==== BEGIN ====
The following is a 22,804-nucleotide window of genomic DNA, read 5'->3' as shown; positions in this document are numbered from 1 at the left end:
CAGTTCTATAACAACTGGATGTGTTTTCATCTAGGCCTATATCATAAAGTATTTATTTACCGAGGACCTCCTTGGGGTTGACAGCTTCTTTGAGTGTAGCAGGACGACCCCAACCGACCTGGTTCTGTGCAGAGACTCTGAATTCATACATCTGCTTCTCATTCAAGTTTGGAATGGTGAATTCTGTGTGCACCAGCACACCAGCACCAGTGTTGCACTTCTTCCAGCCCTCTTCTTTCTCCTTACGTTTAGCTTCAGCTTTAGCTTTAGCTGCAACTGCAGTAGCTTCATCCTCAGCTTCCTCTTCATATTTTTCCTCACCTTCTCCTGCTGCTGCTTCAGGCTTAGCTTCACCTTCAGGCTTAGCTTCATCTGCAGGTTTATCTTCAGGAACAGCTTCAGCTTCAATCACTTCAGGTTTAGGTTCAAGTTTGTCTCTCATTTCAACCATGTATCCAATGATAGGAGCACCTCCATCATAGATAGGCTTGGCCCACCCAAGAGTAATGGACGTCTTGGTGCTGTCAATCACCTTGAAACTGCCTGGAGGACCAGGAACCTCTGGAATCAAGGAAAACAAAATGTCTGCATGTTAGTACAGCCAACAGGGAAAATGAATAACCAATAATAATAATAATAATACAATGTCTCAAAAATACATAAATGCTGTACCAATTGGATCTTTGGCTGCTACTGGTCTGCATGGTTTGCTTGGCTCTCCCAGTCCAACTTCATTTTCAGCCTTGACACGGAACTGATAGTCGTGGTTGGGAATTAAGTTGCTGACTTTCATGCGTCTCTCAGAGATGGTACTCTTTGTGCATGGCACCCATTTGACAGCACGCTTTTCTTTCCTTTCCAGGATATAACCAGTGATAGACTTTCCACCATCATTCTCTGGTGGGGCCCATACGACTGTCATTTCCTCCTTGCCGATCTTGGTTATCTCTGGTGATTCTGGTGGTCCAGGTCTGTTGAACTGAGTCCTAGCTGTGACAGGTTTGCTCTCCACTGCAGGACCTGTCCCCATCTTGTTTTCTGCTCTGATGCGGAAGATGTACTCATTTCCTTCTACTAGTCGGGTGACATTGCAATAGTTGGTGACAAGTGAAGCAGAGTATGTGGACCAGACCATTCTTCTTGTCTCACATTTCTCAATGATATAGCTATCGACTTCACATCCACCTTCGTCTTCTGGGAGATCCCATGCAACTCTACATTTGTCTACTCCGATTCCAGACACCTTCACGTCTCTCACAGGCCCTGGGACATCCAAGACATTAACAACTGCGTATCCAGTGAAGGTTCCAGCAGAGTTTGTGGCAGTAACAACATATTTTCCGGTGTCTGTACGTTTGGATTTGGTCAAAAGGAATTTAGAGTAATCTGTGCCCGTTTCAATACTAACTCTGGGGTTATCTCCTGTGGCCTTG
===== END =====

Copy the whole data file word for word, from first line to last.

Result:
The following is a 22,804-nucleotide window of genomic DNA, read 5'->3' as shown; positions in this document are numbered from 1 at the left end:
CAGTTCTATAACAACTGGATGTGTTTTCATCTAGGCCTATATCATAAAGTATTTATTTACCGAGGACCTCCTTGGGGTTGACAGCTTCTTTGAGTGTAGCAGGACGACCCCAACCGACCTGGTTCTGTGCAGAGACTCTGAATTCATACATCTGCTTCTCATTCAAGTTTGGAATGGTGAATTCTGTGTGCACCAGCACACCAGCACCAGTGTTGCACTTCTTCCAGCCCTCTTCTTTCTCCTTACGTTTAGCTTCAGCTTTAGCTTTAGCTGCAACTGCAGTAGCTTCATCCTCAGCTTCCTCTTCATATTTTTCCTCACCTTCTCCTGCTGCTGCTTCAGGCTTAGCTTCACCTTCAGGCTTAGCTTCATCTGCAGGTTTATCTTCAGGAACAGCTTCAGCTTCAATCACTTCAGGTTTAGGTTCAAGTTTGTCTCTCATTTCAACCATGTATCCAATGATAGGAGCACCTCCATCATAGATAGGCTTGGCCCACCCAAGAGTAATGGACGTCTTGGTGCTGTCAATCACCTTGAAACTGCCTGGAGGACCAGGAACCTCTGGAATCAAGGAAAACAAAATGTCTGCATGTTAGTACAGCCAACAGGGAAAATGAATAACCAATAATAATAATAATAATACAATGTCTCAAAAATACATAAATGCTGTACCAATTGGATCTTTGGCTGCTACTGGTCTGCATGGTTTGCTTGGCTCTCCCAGTCCAACTTCATTTTCAGCCTTGACACGGAACTGATAGTCGTGGTTGGGAATTAAGTTGCTGACTTTCATGCGTCTCTCAGAGATGGTACTCTTTGTGCATGGCACCCATTTGACAGCACGCTTTTCTTTCCTTTCCAGGATATAACCAGTGATAGACTTTCCACCATCATTCTCTGGTGGGGCCCATACGACTGTCATTTCCTCCTTGCCGATCTTGGTTATCTCTGGTGATTCTGGTGGTCCAGGTCTGTTGAACTGAGTCCTAGCTGTGACAGGTTTGCTCTCCACTGCAGGACCTGTCCCCATCTTGTTTTCTGCTCTGATGCGGAAGATGTACTCATTTCCTTCTACTAGTCGGGTGACATTGCAATAGTTGGTGACAAGTGAAGCAGAGTATGTGGACCAGACCATTCTTCTTGTCTCACATTTCTCAATGATATAGCTATCGACTTCACATCCACCTTCGTCTTCTGGGAGATCCCATGCAACTCTACATTTGTCTACTCCGATTCCAGACACCTTCACGTCTCTCACAGGCCCTGGGACATCCAAGACATTAACAACTGCGTATCCAGTGAAGGTTCCAGCAGAGTTTGTGGCAGTAACAACATATTTTCCGGTGTCTGTACGTTTGGATTTGGTCAAAAGGAATTTAGAGTAATCTGTGCCCGTTTCAATACTAACTCTGGGGTTATCTCCTGTGGCCTTG